I plan on staining the narrow boards and painting the deck boards once we get the deck finished.  A good coat of marine varnish will help it to last.

Here it is finished except the painting.

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This is going to be a welcome addition to our deck.

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Thanks for taking the time to read my blog.  If you are new to my blog, welcome.  If you are an old friend, thank you for hanging in there with me.

Blessings,

Karen

Updating A Ranch Home

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Here is what the home we are looking to buy currently looks like on the exterior.

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Okay, be honest, what are your thoughts when you see it?

What I see is brick that is not a pleasing color, an undersized porch that by the way is not functional, the door is sheet rocked over inside. True story,  A porch to nowhere.

If and when we are able to purchase the home the following will be part of the three year plan for the home update.

Add a long metal porch. Look at the porch added to this home on Fixer Upper (Click Here to See all the photos from the episode). We will be adding cedar posts with rock bases the length of the porch.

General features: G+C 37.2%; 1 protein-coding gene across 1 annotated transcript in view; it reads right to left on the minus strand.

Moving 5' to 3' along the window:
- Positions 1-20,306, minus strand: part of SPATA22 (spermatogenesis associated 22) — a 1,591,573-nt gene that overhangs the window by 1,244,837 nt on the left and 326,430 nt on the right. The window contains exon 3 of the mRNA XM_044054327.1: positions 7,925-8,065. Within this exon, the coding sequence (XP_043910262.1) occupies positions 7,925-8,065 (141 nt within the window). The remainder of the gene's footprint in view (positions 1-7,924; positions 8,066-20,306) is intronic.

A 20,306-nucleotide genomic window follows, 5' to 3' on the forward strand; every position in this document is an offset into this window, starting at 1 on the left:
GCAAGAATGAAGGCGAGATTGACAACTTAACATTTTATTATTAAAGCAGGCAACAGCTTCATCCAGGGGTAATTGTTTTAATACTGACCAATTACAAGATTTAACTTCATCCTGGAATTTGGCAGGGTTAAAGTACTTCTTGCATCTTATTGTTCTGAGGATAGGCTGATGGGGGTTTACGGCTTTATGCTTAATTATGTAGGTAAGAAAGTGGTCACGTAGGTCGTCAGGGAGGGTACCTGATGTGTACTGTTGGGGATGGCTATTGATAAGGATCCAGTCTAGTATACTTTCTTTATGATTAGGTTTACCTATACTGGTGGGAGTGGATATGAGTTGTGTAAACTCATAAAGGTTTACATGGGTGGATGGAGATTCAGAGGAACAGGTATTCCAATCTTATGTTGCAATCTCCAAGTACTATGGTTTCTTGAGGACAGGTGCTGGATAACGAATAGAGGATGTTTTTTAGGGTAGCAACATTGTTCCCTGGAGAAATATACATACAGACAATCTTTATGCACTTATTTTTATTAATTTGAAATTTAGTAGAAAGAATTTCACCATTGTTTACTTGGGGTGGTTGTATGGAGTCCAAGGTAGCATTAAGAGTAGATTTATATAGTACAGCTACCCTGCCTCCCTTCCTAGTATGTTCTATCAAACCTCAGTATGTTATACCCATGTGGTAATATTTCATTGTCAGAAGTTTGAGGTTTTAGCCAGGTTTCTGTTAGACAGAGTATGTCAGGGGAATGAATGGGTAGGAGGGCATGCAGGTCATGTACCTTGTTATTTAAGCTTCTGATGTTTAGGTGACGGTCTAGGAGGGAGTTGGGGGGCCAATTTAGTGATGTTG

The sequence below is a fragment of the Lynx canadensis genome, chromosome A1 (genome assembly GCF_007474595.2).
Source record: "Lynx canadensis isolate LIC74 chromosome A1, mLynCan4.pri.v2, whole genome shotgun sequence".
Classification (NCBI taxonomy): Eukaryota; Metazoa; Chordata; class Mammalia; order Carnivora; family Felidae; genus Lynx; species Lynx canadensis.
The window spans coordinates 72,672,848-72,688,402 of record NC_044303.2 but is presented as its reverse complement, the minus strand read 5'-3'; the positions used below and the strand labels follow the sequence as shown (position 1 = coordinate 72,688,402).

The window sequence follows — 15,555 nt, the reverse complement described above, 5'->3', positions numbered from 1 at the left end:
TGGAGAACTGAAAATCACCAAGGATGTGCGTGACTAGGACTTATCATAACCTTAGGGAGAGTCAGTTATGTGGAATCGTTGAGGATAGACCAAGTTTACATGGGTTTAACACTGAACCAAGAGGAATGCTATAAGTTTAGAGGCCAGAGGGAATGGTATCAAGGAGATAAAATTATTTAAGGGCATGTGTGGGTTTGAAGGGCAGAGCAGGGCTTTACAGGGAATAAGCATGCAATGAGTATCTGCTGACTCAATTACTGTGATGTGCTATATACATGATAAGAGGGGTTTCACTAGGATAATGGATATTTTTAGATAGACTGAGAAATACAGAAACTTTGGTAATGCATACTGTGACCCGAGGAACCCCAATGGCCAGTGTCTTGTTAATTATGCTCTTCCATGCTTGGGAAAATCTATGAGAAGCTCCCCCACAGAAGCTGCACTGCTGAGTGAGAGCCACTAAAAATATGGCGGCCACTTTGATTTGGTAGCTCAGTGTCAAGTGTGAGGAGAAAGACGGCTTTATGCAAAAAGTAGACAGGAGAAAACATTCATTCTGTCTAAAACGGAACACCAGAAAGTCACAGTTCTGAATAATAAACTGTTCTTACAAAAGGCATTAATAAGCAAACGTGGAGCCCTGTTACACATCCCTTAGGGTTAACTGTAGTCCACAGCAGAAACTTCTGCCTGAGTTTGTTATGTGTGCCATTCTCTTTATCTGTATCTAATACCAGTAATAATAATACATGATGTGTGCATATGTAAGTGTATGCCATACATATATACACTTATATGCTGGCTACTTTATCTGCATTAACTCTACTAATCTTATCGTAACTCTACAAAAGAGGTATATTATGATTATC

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Before

french country

After ( Do you see the porch addition and the painted brick?  Look past the French country because that is not my style.)

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I love this porch roof from Gem Homes. I like how it attaches to the shingled roof.

We also want to make the gable the appropriate size to match the scale of the house and add a walkway with a new door. Oh, and make the door functional.

We will paint the brick. Yep, paint that brick. I have done the research and feel confident that we can correctly paint the brick so that it lasts as long as any other painted surface. The reaction I get when I mention painting brick is a little funny to me. Painted brick is not something new. Most brick from before 1870 was painted because it sealed the porous surface and extended the life of the brick.

My daughter and son in law live in a painted brick home that I think is stunning.

rachel's home

I wish, wish, wish I had the software and skills to redo this home virtually, but I already see it in my head. White trim and a darker gray tone paint, shutters, and posts out of cedar, with a metal roof and a carport at the end of the home that is part of the roof line, not a $600 pre-fab job.

I am hoping it will look something like this:

HOUZZ

painted brick

posts

This Old House

It will make me smile every time I drive up if this happens.

I would love to hear your thoughts on the color I should use.

Blessings,

Karen